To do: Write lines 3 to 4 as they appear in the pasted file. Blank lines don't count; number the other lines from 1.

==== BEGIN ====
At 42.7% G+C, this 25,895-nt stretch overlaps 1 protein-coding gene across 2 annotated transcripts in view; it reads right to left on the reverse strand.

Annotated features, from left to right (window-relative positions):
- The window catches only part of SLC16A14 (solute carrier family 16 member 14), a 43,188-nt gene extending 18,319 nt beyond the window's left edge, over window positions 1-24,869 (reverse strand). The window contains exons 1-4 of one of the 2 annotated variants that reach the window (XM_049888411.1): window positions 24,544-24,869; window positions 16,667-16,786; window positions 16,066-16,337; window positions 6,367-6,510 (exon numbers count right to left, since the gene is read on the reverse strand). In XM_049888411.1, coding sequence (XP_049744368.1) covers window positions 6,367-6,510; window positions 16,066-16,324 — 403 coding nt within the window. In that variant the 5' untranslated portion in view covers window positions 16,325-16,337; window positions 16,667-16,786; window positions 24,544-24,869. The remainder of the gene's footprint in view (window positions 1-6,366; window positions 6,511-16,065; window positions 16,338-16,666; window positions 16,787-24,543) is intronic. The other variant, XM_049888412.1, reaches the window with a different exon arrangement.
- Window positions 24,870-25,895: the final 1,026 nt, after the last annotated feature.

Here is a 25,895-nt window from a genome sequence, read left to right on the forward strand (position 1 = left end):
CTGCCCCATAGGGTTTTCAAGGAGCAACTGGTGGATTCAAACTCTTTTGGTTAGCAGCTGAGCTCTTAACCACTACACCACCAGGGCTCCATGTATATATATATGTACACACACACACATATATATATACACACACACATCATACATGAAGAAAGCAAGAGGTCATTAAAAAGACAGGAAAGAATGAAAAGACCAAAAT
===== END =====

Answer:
- The window catches only part of SLC16A14 (solute carrier family 16 member 14), a 43,188-nt gene extending 18,319 nt beyond the window's left edge, over window positions 1-24,869 (reverse strand). The window contains exons 1-4 of one of the 2 annotated variants that reach the window (XM_049888411.1): window positions 24,544-24,869; window positions 16,667-16,786; window positions 16,066-16,337; window positions 6,367-6,510 (exon numbers count right to left, since the gene is read on the reverse strand). In XM_049888411.1, coding sequence (XP_049744368.1) covers window positions 6,367-6,510; window positions 16,066-16,324 — 403 coding nt within the window. In that variant the 5' untranslated portion in view covers window positions 16,325-16,337; window positions 16,667-16,786; window positions 24,544-24,869. The remainder of the gene's footprint in view (window positions 1-6,366; window positions 6,511-16,065; window positions 16,338-16,666; window positions 16,787-24,543) is intronic. The other variant, XM_049888412.1, reaches the window with a different exon arrangement.
- Window positions 24,870-25,895: the final 1,026 nt, after the last annotated feature.